Conference Debate: What kind of year will 2015 be?
An opening discussion at the Tanker Shipping & Trade Conference considered which contracts will make money, whether there is a funding gap, and how the shale revolution will affect the industry
For David Beckett, head of sourcing at SC Lowy – a market leader in secondary loan and high-yield bond trading -Aframax and Suezmax tanker business will offer better returns in 2015. This is because the trade routes are changing as a result of the USA becoming an exporter of crude oil. West Africa business will become very important, so vessels in this size range will attract interest.
“Obviously with MR [medium range] business everyone piled in because they felt that the different trade routes would stimulate demand. While we think the opportunities will be there we also see that capacity issues may mean that it is not the home run that a number of funds hope it would be. But we do not think it is going to be a disaster either.”
For Harald Lone, chairman and chief executive of Newport Shipping UK and a director of its subsidiary, Ecoships, the picture was a little less clear. “It is a struggle right now for everyone, especially the smaller shipowning companies. Recently we have seen another spike; an improvement in rates for the crude sector. So I think if I was going to put my money somewhere, I would probably go into that space. I think we are in for a tough market in 2015.”
Much will hinge on demand from China and India although, as Mr Beckett pointed out, when it comes to China transparency is limited and understanding GDP numbers and energy demand is going to be difficult.
“What we do know, or what we think we know, is that they will be using the low oil price to restock. We can therefore see a growth in the VLCC market from that perspective. We have also seen at first-hand – through deals we have been involved in, such as the joint venture between Sinotrans and CMES [China Merchants Energy Shipping] – that there is a clear intention on the part of the Chinese Government to build its VLCC capacity.
“The amount of capacity is going to be a question mark, given the focus of the Chinese Government on that side. I can see India growing, but they are going to have less of a focus on restocking.”
In India some of the coal power plants have been slowing down, so crude has been increasing there, agreed Mr Lone. “I think within the next 10-15 years China and India will probably account for about 35 per cent of the crude oil trade.”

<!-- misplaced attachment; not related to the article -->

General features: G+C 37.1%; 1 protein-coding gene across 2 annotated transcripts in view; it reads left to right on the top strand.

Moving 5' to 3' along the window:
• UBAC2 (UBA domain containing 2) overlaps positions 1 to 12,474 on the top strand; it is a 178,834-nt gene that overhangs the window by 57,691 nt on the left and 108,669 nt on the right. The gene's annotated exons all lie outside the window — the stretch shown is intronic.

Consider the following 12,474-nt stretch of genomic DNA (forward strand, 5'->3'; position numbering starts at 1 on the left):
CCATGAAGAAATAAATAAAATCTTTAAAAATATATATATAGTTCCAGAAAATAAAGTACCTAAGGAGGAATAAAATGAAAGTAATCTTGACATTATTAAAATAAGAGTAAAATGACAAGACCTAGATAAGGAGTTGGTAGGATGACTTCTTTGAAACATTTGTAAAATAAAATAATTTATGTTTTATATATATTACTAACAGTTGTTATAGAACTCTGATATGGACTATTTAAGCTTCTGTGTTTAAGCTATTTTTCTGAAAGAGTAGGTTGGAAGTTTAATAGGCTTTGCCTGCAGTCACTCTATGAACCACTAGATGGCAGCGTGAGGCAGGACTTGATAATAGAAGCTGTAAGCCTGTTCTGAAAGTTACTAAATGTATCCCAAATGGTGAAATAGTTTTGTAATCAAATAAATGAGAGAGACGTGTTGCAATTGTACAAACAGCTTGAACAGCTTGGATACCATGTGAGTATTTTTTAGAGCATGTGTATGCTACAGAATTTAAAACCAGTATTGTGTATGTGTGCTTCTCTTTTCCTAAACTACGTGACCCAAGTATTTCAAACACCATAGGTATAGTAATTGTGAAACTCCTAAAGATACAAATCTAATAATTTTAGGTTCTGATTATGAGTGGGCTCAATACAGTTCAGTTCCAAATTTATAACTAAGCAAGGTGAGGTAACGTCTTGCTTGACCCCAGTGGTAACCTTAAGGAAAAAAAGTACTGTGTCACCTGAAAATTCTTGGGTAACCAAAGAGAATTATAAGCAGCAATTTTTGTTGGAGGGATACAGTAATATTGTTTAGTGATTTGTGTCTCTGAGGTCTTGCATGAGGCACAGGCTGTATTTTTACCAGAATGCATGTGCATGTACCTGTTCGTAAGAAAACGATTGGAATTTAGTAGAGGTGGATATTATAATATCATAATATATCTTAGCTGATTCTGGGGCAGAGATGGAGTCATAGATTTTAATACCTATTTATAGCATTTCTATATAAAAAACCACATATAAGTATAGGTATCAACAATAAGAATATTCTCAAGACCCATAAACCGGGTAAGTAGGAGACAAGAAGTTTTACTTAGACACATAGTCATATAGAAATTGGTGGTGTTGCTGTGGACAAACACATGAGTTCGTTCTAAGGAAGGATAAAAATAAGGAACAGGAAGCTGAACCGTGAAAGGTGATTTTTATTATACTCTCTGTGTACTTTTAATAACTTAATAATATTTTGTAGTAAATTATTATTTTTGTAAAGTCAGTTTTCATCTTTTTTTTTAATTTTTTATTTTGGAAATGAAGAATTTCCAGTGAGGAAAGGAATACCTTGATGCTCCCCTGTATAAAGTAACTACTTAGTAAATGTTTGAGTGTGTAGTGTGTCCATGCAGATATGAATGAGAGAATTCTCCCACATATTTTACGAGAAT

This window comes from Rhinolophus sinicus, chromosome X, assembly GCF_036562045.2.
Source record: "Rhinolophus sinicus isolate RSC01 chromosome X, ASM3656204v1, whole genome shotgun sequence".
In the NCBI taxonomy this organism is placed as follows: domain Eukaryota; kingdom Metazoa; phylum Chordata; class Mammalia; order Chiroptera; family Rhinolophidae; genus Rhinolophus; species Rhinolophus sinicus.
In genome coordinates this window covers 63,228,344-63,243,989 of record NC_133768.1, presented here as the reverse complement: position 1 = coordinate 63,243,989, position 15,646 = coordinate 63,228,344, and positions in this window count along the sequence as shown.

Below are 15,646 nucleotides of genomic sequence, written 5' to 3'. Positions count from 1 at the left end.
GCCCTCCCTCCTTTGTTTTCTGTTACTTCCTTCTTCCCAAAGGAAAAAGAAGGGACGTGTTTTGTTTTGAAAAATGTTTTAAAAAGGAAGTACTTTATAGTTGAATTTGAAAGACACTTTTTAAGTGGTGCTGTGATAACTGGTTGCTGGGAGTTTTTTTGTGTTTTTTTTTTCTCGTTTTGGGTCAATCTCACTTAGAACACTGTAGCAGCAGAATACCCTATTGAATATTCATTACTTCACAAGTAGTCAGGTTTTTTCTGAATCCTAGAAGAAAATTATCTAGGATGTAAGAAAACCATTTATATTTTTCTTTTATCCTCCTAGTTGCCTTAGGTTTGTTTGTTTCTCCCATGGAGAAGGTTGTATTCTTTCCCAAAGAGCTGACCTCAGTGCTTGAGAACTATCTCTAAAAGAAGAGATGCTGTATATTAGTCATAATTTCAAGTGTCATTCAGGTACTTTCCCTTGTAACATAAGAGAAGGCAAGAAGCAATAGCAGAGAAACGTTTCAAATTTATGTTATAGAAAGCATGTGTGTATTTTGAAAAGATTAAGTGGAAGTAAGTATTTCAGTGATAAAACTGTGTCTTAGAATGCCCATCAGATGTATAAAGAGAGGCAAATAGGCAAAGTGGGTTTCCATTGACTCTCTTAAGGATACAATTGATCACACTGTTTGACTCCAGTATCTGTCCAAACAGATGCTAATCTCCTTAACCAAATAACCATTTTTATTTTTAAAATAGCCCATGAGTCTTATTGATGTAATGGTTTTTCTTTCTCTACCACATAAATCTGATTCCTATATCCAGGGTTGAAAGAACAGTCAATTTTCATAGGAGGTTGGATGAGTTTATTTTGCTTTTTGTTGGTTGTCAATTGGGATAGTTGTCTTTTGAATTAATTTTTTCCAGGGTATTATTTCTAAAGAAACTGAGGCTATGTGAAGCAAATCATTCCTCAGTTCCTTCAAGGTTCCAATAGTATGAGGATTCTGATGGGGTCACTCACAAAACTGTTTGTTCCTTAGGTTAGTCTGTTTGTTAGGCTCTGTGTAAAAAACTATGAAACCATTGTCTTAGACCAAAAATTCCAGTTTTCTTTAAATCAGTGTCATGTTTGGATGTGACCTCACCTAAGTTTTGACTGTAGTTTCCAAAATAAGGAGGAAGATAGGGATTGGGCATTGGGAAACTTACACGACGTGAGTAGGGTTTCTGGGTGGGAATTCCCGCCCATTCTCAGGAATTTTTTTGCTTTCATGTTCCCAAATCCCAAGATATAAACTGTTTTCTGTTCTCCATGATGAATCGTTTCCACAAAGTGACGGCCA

Following a recent agreement with the USA, the Chinese are putting more emphasis on the environment, he added. “A lot of hydro plants have recently been commissioned, and there are more funds going into solar power plants and renewables, which might reduce some of the demand for crude oil.”
For Mr Beckett there is still a funding gap as a result of a lot of the banks that had traditionally financed the industry stepping back. Smaller companies with limited track records are perhaps most affected. “And that is where people like us can come in, on the alternative side.
“We are not going to be coming in with senior secured type funding, but what we can provide is interesting creative structures that can allow firms to scale and to refinance their existing load positions. I think there is still a gap on the re-financing side. There are a number of banks that are looking to leave the sector, but with billions of dollars that are maturing in the next couple of years or so. How to refinance those loans is an issue, particularly when the loan-to-values are so high. In some cases we have seen over 100 per cent.
“You need to be creative and you need the bank to be on board, to structure that arrangement and to keep the borrower interested. We feel that we can provide the kind of liquidity and creativity – such as mezzanine junior financing with equity kickers – that can overcome the funding gap experienced by smaller players.
“The German banks still have a huge number of impaired loans on their books to do with the industry. We are working hard with those banks to look for solutions. I think there will be continued opportunities there. ”
Harold Lone was quick to point out that money to fund the gap has entered the market from a range of sources, including IPOs, the public markets, private equity, hedge funds and different types of bonds.
“While a number of banks have stepped back, a few are now setting up including Merchant & Marine in Oslo, and CIT Bank in the USA. They are catering more for the middle sized and the smaller sized companies. Right now the traditional shipping banks that remain are very focused on their core customers, who tend to be the more established blue chip players.
“For anyone contemplating investing in the tanker sector it is also worth remembering that there are a lot of good second-hand vessels available. You do not need to go on contract.”
Rounding out the discussion both gentlemen were asked to predict, on a scale of 0-10, what kind of year 2015 would be if 2014 were a five.
“I would hope for a seven,” said Mr Lone. “As shipowners we cannot continue to operate in this low freight environment. More widely, I am concerned that a lot of politicians in Europe are pushing to move freight from highways to the sea lane at a time when more and more regulation is being introduced into the industry. We have to ensure these developments do not conspire to make us less competitive.”
For David Beckett, 2015 would be a better year than 2014 for tankers. “Overall we are pretty positive so maybe it is a seven, too.” TST